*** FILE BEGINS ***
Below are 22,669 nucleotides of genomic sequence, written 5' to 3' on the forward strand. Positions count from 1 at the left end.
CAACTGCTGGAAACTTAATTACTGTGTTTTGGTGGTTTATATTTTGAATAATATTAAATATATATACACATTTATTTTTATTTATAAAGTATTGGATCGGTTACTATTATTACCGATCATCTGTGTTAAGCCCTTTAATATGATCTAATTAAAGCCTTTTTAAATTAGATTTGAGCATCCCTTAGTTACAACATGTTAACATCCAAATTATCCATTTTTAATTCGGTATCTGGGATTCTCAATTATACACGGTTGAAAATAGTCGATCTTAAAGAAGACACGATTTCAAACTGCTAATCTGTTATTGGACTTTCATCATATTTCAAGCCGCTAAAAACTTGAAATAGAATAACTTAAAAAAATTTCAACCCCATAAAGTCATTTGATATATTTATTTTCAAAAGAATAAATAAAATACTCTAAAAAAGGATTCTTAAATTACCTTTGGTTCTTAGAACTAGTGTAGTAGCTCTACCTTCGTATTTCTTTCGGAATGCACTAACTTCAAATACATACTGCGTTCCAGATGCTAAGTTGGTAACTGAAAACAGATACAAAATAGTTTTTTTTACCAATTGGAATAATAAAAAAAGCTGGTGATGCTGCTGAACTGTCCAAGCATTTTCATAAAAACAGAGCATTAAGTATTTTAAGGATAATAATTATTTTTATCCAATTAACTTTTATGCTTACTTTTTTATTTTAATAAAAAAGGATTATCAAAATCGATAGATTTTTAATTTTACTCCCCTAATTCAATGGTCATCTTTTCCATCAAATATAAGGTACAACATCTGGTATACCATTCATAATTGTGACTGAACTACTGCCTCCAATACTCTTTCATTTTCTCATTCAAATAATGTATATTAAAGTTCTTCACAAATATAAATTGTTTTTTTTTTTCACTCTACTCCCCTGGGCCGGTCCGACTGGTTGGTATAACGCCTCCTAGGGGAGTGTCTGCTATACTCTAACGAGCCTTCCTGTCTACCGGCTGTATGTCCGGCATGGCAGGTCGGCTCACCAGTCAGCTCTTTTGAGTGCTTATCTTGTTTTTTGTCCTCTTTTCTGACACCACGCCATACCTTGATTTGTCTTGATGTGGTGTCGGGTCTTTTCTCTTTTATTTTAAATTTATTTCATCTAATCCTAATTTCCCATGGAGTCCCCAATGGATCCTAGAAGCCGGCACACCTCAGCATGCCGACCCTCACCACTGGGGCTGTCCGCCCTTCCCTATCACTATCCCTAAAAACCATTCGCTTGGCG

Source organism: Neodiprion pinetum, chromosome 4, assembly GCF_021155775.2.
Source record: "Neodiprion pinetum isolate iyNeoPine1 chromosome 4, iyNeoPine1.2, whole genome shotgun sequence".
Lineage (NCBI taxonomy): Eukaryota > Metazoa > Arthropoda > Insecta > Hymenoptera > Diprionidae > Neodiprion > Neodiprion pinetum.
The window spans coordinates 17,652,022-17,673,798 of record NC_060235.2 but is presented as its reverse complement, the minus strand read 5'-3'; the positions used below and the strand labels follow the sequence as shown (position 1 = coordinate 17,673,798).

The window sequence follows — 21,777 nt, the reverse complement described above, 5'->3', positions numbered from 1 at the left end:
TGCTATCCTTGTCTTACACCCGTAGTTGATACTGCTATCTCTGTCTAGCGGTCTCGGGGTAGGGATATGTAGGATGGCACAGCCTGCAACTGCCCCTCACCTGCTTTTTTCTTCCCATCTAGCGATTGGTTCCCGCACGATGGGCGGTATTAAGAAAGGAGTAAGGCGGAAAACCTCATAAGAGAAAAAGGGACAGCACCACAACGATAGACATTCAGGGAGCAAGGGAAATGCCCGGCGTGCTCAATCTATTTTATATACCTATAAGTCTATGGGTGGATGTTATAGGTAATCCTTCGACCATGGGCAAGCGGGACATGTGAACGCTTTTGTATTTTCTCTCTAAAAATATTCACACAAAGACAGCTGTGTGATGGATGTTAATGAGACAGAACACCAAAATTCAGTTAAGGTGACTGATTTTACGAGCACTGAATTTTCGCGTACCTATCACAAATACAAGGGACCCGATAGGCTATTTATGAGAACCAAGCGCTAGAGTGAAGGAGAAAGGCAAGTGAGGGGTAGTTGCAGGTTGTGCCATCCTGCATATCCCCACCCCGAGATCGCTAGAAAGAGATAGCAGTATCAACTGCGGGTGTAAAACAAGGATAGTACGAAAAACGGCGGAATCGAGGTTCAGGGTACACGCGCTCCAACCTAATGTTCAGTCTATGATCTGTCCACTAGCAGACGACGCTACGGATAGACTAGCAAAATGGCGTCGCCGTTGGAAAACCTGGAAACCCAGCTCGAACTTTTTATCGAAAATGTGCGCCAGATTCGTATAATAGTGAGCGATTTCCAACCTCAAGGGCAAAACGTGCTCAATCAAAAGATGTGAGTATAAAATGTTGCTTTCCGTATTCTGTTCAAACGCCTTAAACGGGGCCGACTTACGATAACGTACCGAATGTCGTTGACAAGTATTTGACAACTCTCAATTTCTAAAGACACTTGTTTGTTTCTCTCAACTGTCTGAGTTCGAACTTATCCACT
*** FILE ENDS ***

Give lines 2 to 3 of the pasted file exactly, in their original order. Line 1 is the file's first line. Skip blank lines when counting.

CAACTGCTGGAAACTTAATTACTGTGTTTTGGTGGTTTATATTTTGAATAATATTAAATATATATACACATTTATTTTTATTTATAAAGTATTGGATCGGTTACTATTATTACCGATCATCTGTGTTAAGCCCTTTAATATGATCTAATTAAAGCCTTTTTAAATTAGATTTGAGCATCCCTTAGTTACAACATGTTAACATCCAAATTATCCATTTTTAATTCGGTATCTGGGATTCTCAATTATACACGGTTGAAAATAGTCGATCTTAAAGAAGACACGATTTCAAACTGCTAATCTGTTATTGGACTTTCATCATATTTCAAGCCGCTAAAAACTTGAAATAGAATAACTTAAAAAAATTTCAACCCCATAAAGTCATTTGATATATTTATTTTCAAAAGAATAAATAAAATACTCTAAAAAAGGATTCTTAAATTACCTTTGGTTCTTAGAACTAGTGTAGTAGCTCTACCTTCGTATTTCTTTCGGAATGCACTAACTTCAAATACATACTGCGTTCCAGATGCTAAGTTGGTAACTGAAAACAGATACAAAATAGTTTTTTTTACCAATTGGAATAATAAAAAAAGCTGGTGATGCTGCTGAACTGTCCAAGCATTTTCATAAAAACAGAGCATTAAGTATTTTAAGGATAATAATTATTTTTATCCAATTAACTTTTATGCTTACTTTTTTATTTTAATAAAAAAGGATTATCAAAATCGATAGATTTTTAATTTTACTCCCCTAATTCAATGGTCATCTTTTCCATCAAATATAAGGTACAACATCTGGTATACCATTCATAATTGTGACTGAACTACTGCCTCCAATACTCTTTCATTTTCTCATTCAAATAATGTATATTAAAGTTCTTCACAAATATAAATTGTTTTTTTTTTTCACTCTACTCCCCTGGGCCGGTCCGACTGGTTGGTATAACGCCTCCTAGGGGAGTGTCTGCTATACTCTAACGAGCCTTCCTGTCTACCGGCTGTATGTCCGGCATGGCAGGTCGGCTCACCAGTCAGCTCTTTTGAGTGCTTATCTTGTTTTTTGTCCTCTTTTCTGACACCACGCCATACCTTGATTTGTCTTGATGTGGTGTCGGGTCTTTTCTCTTTTATTTTAAATTTATTTCATCTAATCCTAATTTCCCATGGAGTCCCCAATGGATCCTAGAAGCCGGCACACCTCAGCATGCCGACCCTCACCACTGGGGCTGTCCGCCCTTCCCTATCACTATCCCTAAAAACCATTCGCTTGGCG

Source organism: Neodiprion pinetum, chromosome 4, assembly GCF_021155775.2.